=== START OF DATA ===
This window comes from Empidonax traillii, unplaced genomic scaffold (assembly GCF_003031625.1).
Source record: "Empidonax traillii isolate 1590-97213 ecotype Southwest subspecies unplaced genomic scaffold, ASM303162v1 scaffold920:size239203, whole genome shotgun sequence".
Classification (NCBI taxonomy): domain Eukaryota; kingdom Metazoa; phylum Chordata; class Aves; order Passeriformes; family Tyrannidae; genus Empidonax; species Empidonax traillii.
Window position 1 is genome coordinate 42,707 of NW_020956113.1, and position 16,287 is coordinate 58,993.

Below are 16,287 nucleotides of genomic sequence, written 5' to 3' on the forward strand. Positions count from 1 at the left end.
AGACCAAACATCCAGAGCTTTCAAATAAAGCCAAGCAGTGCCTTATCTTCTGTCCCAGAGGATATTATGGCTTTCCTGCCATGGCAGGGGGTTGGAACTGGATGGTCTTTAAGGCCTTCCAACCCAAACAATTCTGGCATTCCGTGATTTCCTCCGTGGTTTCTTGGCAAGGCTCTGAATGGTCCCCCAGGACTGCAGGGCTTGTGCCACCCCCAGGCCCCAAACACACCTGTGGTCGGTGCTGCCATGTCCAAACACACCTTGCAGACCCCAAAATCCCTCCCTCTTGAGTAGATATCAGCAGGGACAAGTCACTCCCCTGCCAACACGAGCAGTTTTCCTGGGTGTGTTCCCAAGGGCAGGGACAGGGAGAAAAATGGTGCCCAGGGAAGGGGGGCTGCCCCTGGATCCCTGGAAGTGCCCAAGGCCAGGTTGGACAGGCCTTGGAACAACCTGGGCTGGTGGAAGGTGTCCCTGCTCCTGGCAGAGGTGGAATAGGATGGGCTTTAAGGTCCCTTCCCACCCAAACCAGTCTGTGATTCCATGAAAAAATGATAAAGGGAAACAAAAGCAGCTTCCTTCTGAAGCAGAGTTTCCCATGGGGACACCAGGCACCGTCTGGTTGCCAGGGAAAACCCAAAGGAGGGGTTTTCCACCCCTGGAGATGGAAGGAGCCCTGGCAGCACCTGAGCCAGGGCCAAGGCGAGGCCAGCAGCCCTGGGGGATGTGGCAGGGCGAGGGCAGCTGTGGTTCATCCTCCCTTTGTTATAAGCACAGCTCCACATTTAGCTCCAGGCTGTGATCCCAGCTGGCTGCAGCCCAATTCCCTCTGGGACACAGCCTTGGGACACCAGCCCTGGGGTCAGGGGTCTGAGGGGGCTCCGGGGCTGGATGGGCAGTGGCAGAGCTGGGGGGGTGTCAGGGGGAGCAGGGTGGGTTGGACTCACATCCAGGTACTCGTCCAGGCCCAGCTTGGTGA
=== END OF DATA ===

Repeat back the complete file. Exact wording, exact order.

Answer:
This window comes from Empidonax traillii, unplaced genomic scaffold (assembly GCF_003031625.1).
Source record: "Empidonax traillii isolate 1590-97213 ecotype Southwest subspecies unplaced genomic scaffold, ASM303162v1 scaffold920:size239203, whole genome shotgun sequence".
Classification (NCBI taxonomy): domain Eukaryota; kingdom Metazoa; phylum Chordata; class Aves; order Passeriformes; family Tyrannidae; genus Empidonax; species Empidonax traillii.
Window position 1 is genome coordinate 42,707 of NW_020956113.1, and position 16,287 is coordinate 58,993.

Below are 16,287 nucleotides of genomic sequence, written 5' to 3' on the forward strand. Positions count from 1 at the left end.
AGACCAAACATCCAGAGCTTTCAAATAAAGCCAAGCAGTGCCTTATCTTCTGTCCCAGAGGATATTATGGCTTTCCTGCCATGGCAGGGGGTTGGAACTGGATGGTCTTTAAGGCCTTCCAACCCAAACAATTCTGGCATTCCGTGATTTCCTCCGTGGTTTCTTGGCAAGGCTCTGAATGGTCCCCCAGGACTGCAGGGCTTGTGCCACCCCCAGGCCCCAAACACACCTGTGGTCGGTGCTGCCATGTCCAAACACACCTTGCAGACCCCAAAATCCCTCCCTCTTGAGTAGATATCAGCAGGGACAAGTCACTCCCCTGCCAACACGAGCAGTTTTCCTGGGTGTGTTCCCAAGGGCAGGGACAGGGAGAAAAATGGTGCCCAGGGAAGGGGGGCTGCCCCTGGATCCCTGGAAGTGCCCAAGGCCAGGTTGGACAGGCCTTGGAACAACCTGGGCTGGTGGAAGGTGTCCCTGCTCCTGGCAGAGGTGGAATAGGATGGGCTTTAAGGTCCCTTCCCACCCAAACCAGTCTGTGATTCCATGAAAAAATGATAAAGGGAAACAAAAGCAGCTTCCTTCTGAAGCAGAGTTTCCCATGGGGACACCAGGCACCGTCTGGTTGCCAGGGAAAACCCAAAGGAGGGGTTTTCCACCCCTGGAGATGGAAGGAGCCCTGGCAGCACCTGAGCCAGGGCCAAGGCGAGGCCAGCAGCCCTGGGGGATGTGGCAGGGCGAGGGCAGCTGTGGTTCATCCTCCCTTTGTTATAAGCACAGCTCCACATTTAGCTCCAGGCTGTGATCCCAGCTGGCTGCAGCCCAATTCCCTCTGGGACACAGCCTTGGGACACCAGCCCTGGGGTCAGGGGTCTGAGGGGGCTCCGGGGCTGGATGGGCAGTGGCAGAGCTGGGGGGGTGTCAGGGGGAGCAGGGTGGGTTGGACTCACATCCAGGTACTCGTCCAGGCCCAGCTTGGTGA